I’ve been working on a project for about a year now. I have around 440 textures in it. I would say around 95% are 2048x2048 and I didn’t do anything to them…just imported them, had the mipmaps autogenerate, and used them for materials (as emissives…there’s no light in the game…so no PBR or normal maps or anything either). Around 5 are flipcards.
I’ve never come across any best practice info on textures. Can all my textures be 2K? Should some be 1K or even smaller? The player gets pretty up close with most things so I wanted as much detail as possible and I want it to be 1080p. Now I am getting the texture pool error sometimes. I don’t want to increase the pool size as I want the game to work on medium sized gaming (with around 2GB GPU ram) machines, too. Is it ok to have over 400 2K textures? What else can I do? Should I mess around with the LOD Bias, Texture Group settings open half of them up in Photoshop and change the size to 1K (I hope not!) etc? What do you all do?
There must be an article about this somewhere that I’m missing in my searches…
Some textures are tiled for floors and landscapes. But that’s right below the players feet so that should be 2K? There are a ton of characters and rooms, painted in Zbrush or Blender, a bunch of buildings you get pretty up close to. I didn’t make really much of anything that the player can’t get close to. Is there an easier way to change texture size in Unreal I don’t know about? Or does everything have to be Photoshoped and re-imported to check if 1K is ok?
Also the game has 5 levels…each level has around 90 unique 2K textures I’d say. What would be recommended?
Thanks for the help.
A good habit to get into is to check your texel density is consistent (including lightmaps in a production environment as well) and consider your target platform. Even on PC you can’t go buckwild if you want a wide range of consumers to use your products and 400 2k textures seems like a lot although I expect only a subset of those will be resident in memory at the largest mip at any given moment.
Often you’ll be able to eyeball texel density, but if you’re not sure you can create a checkerboard material (a basic version obviously exists as an engine material) to help you visualise texel density. An object with 1 square metre of surface area obviously only needs textures 1/4 of the size of an object with 4 square metres of surface area. In reality it’s probably going to be easy to spot the difference between these 2 objects since one will appear a lot higher res than the other. But the difference can be subtle.
In studios artists will consider texel resolution during asset creation. Usually a lead will provide reference objects or something an artist can use as well as scaling guidelines for level designers as an object’s world scale obviously has an effect on texel density.
I guess the moral of the story is try not to waste memory. So if you can cut down texture sizes with no loss of visual fidelity then I’d do it but then I started games dev on the ps1 and there was not room for waste with so little memory. It’s all about habit, a good dev knows a stitch in time saves 9 and all that.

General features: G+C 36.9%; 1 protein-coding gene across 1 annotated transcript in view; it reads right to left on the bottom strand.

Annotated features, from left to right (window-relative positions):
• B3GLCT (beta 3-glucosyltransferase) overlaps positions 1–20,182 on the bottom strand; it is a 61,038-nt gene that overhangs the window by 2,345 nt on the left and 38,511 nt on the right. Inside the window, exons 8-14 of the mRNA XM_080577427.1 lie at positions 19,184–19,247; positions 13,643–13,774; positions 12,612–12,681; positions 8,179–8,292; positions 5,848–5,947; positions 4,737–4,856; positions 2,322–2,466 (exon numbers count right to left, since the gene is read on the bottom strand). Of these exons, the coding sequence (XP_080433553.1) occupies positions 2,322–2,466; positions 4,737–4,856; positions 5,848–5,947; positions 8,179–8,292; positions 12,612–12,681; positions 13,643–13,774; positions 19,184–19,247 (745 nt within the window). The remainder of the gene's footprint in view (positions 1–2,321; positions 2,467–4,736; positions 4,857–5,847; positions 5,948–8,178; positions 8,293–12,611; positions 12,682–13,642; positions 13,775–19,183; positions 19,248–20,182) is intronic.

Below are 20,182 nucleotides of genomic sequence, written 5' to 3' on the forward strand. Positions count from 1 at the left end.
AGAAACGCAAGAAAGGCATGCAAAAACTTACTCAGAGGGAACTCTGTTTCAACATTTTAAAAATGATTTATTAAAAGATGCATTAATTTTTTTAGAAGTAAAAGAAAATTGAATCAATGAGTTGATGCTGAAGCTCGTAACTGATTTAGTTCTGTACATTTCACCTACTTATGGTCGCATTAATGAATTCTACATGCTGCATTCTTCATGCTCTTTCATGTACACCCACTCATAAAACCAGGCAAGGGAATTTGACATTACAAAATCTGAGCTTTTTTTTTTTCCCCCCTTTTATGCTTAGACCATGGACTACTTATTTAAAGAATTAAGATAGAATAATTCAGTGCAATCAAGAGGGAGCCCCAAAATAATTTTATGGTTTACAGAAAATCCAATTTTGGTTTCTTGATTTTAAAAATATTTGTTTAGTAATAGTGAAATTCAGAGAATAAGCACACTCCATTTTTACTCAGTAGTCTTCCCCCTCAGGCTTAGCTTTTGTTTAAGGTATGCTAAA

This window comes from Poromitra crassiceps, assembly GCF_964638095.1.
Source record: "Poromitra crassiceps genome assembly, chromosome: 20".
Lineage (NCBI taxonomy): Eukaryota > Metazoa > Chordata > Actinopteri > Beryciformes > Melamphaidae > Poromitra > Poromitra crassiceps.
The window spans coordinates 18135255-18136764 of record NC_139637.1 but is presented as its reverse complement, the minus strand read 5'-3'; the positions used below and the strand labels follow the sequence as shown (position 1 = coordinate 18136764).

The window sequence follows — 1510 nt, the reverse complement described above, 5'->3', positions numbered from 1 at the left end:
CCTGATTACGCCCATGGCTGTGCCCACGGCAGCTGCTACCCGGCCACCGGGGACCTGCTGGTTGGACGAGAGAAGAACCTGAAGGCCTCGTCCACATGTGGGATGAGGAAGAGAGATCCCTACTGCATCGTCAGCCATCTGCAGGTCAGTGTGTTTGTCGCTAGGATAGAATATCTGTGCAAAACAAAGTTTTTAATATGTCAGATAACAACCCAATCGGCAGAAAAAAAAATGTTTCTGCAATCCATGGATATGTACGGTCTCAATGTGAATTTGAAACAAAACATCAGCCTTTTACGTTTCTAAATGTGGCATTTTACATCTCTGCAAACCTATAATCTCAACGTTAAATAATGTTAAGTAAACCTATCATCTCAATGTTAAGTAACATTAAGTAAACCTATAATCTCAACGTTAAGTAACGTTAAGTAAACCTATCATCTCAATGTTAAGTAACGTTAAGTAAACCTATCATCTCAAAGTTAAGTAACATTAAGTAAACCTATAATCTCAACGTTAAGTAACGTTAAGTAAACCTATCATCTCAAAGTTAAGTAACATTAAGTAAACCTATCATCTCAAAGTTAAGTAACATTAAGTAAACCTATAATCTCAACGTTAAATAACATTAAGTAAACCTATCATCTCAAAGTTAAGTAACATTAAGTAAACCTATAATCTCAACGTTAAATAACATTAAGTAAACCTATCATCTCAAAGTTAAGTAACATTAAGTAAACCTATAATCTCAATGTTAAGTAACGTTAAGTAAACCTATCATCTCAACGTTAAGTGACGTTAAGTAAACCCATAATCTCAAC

Each 2048 texture is about 2.6 MB when default compressed (DXT1) with MIP maps.
400 textures will then use about a gigabyte of texture RAM. Fits fine on a Geforce GTX 980.
Not as good on a “standard” laptop for 600 bucks at Best Buy.
I second the suggestion to check texel density. If you (almost) never use the highest MIP level, you can save almost 4x the memory by dropping one level.
Thanks everyone for the responses. Could you elaborate a little on fiddling with LOD Bias? Does that mean I don’t have to manually resize all the textures? What are some things I could try that would be effective? Like if I have a small object with a 2K map I change the LOD Bias to 2 or something but leave the 2K map in the content browser?
Also - I have 400 total textures but only about 90 per level. The GPU doesn’t take on all 400 right away, right? Only level by level? So is 90 per level that bad?
Yeah exactly, you can set the LOD Bias to 1 or 2 and you’ll immediately be able to see the effect by reading the info panel in the texture properties editor. You should also see an immediate effect in your 3d viewport if the texture you’re changing is there. So you can leave the 2k textures in for the small cost of slightly longer editor loading times. This gives you flexibility to change LOD bias on a per texture level or system wide if you so wish.
Also the GPU will generally only load in what it needs so it won’t load in all 400 textures unless all of your levels are being resident in memory at the same time. In this case streaming will be your friend and it’s another good habit to get into - only stream in what you need when you need it and get rid of it once you no longer need it.
Finally, bad is a relative term. Wasteful and unnecessary are more useful in the context of development.
Thanks so much this is super helpful and hard to come across info. Also the helpful vocab terms
I don’t have a large open world…the levels load one by one as the player goes through the game. Would one still need to set up some sort of streaming thing if this is the case? I know there is some way to see which textures are in the memory but I’m not clear on how to implement that and understand it…